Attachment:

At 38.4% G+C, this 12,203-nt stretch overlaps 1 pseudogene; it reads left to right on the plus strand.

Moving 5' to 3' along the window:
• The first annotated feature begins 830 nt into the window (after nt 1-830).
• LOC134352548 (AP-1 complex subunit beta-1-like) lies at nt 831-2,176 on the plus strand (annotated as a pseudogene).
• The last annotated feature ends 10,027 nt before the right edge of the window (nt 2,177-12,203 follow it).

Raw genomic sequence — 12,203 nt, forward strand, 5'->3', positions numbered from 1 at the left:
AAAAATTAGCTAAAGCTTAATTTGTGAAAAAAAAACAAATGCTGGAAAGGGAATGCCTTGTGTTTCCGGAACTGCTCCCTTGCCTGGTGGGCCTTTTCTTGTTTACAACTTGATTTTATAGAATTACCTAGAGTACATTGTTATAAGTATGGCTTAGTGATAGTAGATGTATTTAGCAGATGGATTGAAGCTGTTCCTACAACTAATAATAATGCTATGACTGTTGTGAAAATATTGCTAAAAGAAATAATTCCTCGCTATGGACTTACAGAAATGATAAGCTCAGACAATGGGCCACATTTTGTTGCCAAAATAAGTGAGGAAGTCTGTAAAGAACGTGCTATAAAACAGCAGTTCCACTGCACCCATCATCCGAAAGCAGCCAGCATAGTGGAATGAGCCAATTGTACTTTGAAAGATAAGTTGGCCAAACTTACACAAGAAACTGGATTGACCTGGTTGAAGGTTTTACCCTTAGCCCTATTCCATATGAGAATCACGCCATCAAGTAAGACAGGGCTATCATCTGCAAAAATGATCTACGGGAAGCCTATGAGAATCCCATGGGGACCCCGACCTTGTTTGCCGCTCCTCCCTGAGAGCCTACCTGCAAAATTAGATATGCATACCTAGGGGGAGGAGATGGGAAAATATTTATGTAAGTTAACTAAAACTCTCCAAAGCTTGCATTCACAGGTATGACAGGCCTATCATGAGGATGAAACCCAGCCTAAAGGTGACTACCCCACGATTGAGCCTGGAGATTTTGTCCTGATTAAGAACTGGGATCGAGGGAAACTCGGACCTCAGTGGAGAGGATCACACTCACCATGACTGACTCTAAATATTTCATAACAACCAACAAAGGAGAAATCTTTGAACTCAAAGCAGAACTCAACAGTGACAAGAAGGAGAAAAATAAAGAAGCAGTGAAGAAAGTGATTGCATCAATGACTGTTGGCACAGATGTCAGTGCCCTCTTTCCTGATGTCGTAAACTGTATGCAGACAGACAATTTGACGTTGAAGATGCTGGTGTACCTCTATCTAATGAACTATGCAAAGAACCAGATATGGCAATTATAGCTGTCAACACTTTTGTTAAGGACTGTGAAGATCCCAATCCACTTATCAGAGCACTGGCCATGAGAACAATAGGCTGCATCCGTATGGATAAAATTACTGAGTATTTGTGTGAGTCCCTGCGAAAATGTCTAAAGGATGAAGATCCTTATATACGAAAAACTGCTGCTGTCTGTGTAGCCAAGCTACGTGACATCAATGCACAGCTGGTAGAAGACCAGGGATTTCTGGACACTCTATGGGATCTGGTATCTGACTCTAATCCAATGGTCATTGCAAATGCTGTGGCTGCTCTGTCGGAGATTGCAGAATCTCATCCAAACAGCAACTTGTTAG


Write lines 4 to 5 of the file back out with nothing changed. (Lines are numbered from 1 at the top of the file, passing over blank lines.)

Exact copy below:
• LOC134352548 (AP-1 complex subunit beta-1-like) lies at nt 831-2,176 on the plus strand (annotated as a pseudogene).
• The last annotated feature ends 10,027 nt before the right edge of the window (nt 2,177-12,203 follow it).